We live in a post-script world. In other words, by today’s standards, going off script is just part of what makes a speech feel contemporary. Now, this is only a recent development: Even a couple years ago, the only time you had to listen to someone wing it was at a wedding or during an impromptu toast. But we currently live in a world where the president regularly tweets his shower thoughts, and in a time that’s not only post-script — it’s post-facts, too — it seems that the only measure of how true your message is to your feelings is how far off script you’re willing to go.
To that end, earlier this month Robert De Niro received a standing ovation at the Tony Awards when he went off script to tell the audience just how he felt about the president (an action that, despite the applause, was regarded as “toothless” in the aftermath).
While deviating from the teleprompter can go either way, according to the Harvard Business Review there’s at least one instance when going off script is scientifically proven to be better: Job interviews. “By interrupting your own scripts and building on the discussion, you can make the conversation flow more organically, allowing the interviewer to process information more deeply,” write Tanya Menon and Leigh Thompson. Their advice is based on what psychologists refer to as the peripheral route, a phenomenon that can cause someone to go on autopilot and use only small parts of information they’ve already practiced, versus the full span of data they have in front of them.
That said, Duane Smith, a professor of public speaking in L.A., tells me that in spite of the current trend of under preparation that’s plaguing public orators, he still firmly believes that the best thing you can do is, “Prepare, prepare, prepare.” But since lack of preparation can apparently get you elected to the highest office in the country, is there a right way to go off-the-cuff so you don’t end up looking like a rambling fool?
“If you have an organized mind, you can keep your words under control and you can always come across clearly,” says Smith. Having an organized mind, he explains, entails being able to know what you’re going to say in 10 words or less. “Immediately crystallize what your topic is and figure out how you’re going to grab their attention before delivering your first line,” Smith advises.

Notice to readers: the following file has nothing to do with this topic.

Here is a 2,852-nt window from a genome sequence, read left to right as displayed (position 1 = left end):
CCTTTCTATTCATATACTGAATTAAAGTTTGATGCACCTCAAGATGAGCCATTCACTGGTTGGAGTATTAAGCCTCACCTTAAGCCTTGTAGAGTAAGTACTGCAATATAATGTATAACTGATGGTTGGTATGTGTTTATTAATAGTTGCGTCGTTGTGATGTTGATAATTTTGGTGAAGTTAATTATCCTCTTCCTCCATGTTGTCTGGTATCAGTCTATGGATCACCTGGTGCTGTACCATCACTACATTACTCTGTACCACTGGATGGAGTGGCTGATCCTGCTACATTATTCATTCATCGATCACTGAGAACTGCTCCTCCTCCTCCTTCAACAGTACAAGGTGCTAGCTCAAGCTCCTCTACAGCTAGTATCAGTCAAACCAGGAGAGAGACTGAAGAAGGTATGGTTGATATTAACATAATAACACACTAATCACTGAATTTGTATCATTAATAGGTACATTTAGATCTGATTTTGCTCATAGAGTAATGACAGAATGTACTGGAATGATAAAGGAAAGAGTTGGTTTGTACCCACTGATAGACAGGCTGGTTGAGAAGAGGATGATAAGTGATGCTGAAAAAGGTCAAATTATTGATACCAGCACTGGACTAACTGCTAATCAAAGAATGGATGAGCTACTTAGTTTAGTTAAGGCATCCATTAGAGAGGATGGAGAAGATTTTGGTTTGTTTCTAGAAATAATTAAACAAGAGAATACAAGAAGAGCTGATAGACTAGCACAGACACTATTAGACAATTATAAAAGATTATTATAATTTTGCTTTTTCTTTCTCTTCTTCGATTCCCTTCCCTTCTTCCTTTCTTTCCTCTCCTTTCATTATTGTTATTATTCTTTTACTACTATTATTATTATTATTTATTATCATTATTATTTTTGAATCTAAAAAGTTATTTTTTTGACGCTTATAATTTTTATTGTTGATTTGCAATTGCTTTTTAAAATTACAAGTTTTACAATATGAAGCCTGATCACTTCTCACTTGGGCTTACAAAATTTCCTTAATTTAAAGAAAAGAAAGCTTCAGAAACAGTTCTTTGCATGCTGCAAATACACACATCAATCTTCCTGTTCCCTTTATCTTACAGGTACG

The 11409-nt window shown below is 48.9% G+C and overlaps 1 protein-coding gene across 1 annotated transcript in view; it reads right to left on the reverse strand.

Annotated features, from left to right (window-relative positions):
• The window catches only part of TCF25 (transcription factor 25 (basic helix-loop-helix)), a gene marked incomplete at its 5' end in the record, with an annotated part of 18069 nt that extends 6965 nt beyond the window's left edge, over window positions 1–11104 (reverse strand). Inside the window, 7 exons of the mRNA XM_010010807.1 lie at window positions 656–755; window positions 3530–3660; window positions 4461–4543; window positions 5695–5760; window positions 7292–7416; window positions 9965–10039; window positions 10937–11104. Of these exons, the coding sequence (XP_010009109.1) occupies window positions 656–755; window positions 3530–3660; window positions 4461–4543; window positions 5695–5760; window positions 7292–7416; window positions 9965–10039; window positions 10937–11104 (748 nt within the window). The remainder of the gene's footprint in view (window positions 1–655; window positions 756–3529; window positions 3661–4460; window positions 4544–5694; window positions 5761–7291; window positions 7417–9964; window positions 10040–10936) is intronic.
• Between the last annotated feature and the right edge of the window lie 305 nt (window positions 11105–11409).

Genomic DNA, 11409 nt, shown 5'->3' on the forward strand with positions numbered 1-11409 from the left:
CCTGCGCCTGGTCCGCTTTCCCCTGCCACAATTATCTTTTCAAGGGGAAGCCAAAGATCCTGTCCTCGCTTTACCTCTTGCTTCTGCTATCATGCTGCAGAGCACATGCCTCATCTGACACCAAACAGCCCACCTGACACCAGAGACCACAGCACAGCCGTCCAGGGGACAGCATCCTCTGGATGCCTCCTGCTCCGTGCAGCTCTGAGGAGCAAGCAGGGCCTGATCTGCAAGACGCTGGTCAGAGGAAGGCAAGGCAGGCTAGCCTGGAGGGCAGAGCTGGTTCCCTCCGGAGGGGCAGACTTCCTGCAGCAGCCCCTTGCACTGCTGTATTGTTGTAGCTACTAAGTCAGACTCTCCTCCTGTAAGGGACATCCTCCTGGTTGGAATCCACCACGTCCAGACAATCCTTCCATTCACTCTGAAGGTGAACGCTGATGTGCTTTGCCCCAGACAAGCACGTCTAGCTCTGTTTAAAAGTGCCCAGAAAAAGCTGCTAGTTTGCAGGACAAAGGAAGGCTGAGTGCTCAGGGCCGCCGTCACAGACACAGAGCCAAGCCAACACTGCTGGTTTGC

Furthermore, Smith suggests understanding who your audience is (“Audience is king,” he emphasizes). In De Niro’s case, for example, he knew that his audience at the Tony Awards in large part agreed with his anti-Trump sentiment and would give him a good reaction. And whether you agree with his words or not, the same is still true of Trump. “Trump is going to speak to his audience and they will respect and appreciate anything he says,” says Smith. “The speech and tweets that lack structure or organization are the same ones that got him elected.”
What, then, is the right balance between appropriate preparation and a certain level of relatable improvisation? “People like people who come across as human. When I stress preparation, I don’t just mean the research and the writing — most important is learning to have a go-to structure,” Smith explains. “A structure you can employ to write a speech that’s a month away, or one you can employ on the spot that demonstrates you’re controlling your words and you’re being thoughtful.”
Alternatively, Smith says that if you’re feeling shaky and you don’t have anything meaningful to offer, just stick to the script. “Even a fool looks wise when they keep their mouth shut,” says Smith.
If only “a fool” would also listen to advice like that.